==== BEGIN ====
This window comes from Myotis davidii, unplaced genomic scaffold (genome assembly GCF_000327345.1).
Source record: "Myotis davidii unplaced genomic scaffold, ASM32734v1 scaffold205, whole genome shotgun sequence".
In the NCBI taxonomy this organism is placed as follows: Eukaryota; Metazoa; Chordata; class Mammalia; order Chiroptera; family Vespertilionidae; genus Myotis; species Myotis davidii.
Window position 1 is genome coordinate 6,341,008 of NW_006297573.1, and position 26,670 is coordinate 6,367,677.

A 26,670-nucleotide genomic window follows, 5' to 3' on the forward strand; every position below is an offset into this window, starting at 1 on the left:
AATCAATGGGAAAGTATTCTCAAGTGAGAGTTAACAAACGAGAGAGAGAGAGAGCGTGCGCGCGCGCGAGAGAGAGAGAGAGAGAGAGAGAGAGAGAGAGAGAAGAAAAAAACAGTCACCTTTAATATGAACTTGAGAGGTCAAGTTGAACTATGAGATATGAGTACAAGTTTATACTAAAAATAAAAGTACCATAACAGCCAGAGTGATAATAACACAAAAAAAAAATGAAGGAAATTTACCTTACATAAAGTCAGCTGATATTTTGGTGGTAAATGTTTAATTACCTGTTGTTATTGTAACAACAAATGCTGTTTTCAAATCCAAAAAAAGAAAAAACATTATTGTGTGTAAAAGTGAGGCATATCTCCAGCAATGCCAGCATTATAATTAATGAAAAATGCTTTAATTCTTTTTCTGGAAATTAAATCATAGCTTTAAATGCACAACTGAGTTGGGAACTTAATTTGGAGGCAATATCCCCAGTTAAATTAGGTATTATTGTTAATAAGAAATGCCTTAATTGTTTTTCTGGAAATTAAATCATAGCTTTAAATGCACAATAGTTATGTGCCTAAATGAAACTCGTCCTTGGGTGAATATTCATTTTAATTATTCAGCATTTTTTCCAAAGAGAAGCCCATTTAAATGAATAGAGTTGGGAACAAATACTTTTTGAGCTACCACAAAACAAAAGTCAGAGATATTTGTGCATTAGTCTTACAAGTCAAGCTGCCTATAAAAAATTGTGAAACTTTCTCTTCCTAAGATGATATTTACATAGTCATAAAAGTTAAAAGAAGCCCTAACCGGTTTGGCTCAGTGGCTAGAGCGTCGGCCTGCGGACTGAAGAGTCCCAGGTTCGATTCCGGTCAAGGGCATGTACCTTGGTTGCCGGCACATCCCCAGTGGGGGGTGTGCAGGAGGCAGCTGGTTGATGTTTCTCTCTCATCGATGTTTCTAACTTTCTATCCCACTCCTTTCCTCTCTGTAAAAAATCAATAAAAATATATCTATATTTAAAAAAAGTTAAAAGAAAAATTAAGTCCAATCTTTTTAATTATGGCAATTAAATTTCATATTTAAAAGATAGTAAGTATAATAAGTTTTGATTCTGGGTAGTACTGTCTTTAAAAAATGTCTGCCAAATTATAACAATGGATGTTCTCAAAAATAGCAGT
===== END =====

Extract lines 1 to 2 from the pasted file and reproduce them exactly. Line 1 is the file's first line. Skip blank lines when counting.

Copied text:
This window comes from Myotis davidii, unplaced genomic scaffold (genome assembly GCF_000327345.1).
Source record: "Myotis davidii unplaced genomic scaffold, ASM32734v1 scaffold205, whole genome shotgun sequence".